The Decline of Peer Review

18 July 2011 at 2:24 pm 2 comments

| Dick Langlois |

Glenn Ellison has a paper in the new issue of Economic Inquiry called “Is Peer Review in Decline?” Here’s the abstract.

Over the past decade, there has been a decline in the fraction of papers in top economics journals written by economists from the highest ranked economics departments. This paper documents this fact and uses additional data on publications and citations to assess various potential explanations. Several observations are consistent with the hypothesis that the Internet improves the ability of high profile authors to disseminate their research without going through the traditional peer review process.

An alternative explanation is that the distribution of productivity among departments has gotten flatter, and Ellison can’t definitively reject that possibility. (Luigi Zingales and his coauthors had argued that the Internet has reduced the advantages for productivity of being at a top university.) But the explanation Ellison favors has to do with the increasing costs of the review process, especially at top field journals, where editors (he claims) have been increasingly demanding revisions. Because the costs of the review process are high and the benefits modest for prestigious authors, they increasingly avoid these journals.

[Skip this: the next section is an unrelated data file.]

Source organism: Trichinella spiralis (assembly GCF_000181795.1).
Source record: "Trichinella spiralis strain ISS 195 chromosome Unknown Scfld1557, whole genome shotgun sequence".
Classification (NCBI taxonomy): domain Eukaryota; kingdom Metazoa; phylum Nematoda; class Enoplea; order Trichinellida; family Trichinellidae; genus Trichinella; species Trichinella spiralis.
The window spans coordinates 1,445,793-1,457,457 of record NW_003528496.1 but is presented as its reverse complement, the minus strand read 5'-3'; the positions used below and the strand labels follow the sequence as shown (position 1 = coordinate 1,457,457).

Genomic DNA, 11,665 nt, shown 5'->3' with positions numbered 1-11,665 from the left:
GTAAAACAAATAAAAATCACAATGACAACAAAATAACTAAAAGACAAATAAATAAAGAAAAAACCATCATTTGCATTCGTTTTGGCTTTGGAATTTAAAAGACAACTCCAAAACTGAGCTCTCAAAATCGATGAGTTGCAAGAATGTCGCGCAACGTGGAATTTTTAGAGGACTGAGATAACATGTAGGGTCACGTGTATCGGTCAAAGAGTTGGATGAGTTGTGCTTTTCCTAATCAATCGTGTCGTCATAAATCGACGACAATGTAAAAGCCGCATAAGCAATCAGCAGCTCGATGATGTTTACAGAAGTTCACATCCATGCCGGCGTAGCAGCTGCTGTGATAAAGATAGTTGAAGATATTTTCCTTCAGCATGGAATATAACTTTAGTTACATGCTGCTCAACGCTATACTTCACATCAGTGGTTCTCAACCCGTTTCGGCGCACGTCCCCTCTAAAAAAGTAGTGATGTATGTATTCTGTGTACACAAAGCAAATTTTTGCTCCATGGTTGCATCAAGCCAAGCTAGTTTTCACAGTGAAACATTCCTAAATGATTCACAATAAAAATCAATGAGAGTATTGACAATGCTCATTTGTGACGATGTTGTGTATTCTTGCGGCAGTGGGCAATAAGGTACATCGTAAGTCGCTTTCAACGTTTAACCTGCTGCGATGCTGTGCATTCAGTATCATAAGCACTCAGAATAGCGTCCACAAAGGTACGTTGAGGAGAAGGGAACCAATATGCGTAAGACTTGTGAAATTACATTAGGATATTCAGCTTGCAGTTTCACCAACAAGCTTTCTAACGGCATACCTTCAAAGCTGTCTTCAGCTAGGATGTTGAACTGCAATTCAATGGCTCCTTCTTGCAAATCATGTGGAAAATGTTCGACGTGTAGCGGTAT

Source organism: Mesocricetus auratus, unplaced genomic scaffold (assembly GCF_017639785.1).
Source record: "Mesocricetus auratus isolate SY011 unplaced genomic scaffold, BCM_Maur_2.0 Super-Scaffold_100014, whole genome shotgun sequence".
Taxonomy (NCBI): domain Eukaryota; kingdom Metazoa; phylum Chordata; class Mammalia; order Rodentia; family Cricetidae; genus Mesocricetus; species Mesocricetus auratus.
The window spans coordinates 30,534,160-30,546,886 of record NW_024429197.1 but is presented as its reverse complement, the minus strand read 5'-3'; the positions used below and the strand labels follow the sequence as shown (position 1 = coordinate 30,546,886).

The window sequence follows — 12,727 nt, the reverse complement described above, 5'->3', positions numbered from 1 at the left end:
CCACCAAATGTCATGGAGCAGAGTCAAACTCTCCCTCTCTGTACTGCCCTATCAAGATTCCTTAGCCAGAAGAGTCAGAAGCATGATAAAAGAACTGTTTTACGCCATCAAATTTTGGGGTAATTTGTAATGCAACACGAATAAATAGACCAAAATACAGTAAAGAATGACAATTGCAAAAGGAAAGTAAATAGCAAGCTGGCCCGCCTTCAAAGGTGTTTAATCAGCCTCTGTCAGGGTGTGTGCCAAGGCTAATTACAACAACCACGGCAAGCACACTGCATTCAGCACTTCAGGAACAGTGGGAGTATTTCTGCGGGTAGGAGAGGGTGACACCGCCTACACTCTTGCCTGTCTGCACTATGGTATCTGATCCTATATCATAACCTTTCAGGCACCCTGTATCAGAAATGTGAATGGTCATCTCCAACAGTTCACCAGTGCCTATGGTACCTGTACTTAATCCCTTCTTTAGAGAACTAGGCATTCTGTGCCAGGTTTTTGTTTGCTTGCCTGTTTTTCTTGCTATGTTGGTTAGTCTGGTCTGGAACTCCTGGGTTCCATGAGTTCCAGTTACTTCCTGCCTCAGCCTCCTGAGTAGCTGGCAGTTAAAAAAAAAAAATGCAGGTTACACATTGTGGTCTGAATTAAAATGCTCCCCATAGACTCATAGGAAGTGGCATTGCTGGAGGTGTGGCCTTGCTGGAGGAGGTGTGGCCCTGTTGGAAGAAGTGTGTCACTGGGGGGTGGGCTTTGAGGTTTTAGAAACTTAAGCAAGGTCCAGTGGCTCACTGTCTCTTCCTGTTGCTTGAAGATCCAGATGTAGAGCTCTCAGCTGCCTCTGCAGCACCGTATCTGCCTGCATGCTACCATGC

Entry filed under: - Langlois -, Education, Papers. Tags: .

The Menger Sponge 2011 Oliver E. Williamson Prize

2 Comments Add your own

  • 1. Michael Marotta  |  22 July 2011 at 3:56 am

    Much remains to be discovered and announced, of course. Contrary to that, once a professor achieves tenure, incentives to publish are reduced. Also, good research takes time; a project might require years before results are announced. I would like to believe that the demise of Keynesian arithmetic has reduced the output of algebraic formulations about markets. Even if it is true that “top” schools produce fewer papers, perhaps the best new ideas are coming from (will come from) other places that will prove to be the new “top” schools of the century unfolding. Finally, even if economics is moribund, other studies – geography with remote sensing and GIS, just for example, which offers interesting applications for medical imaging as well – are emerging.

    We like to wrap people and events, times and places in names: the Renaissance; the Industrial Revolution; Gen-X. Perhaps we have passed the Age of Economics, the days when Marxists and Keynesians ruled societies.

  • 2. Anvur lancia la Bomba H  |  23 July 2011 at 11:31 am

    [...] Il documento-anvur  sui criteri di valutazione per i futuri concorsi universitari incentrati sulle bibliometriche genera le prevedibili reazioni e polemiche. V. ad esempio Israel ma non solo: ancora-sul-demenziale-h-index   contro l’idea insana di valutare i contributi scientifici senza leggerli.  Ma è solo l’inizio, perchè l’Italia arriva tardi quando ormai l’insostenibilità di un sistema globale imperniato sui conteggi delle citazioni inizia ad essere percepita nei punti alti della ricerca mondiale : the-decline-of-peer-review [...]

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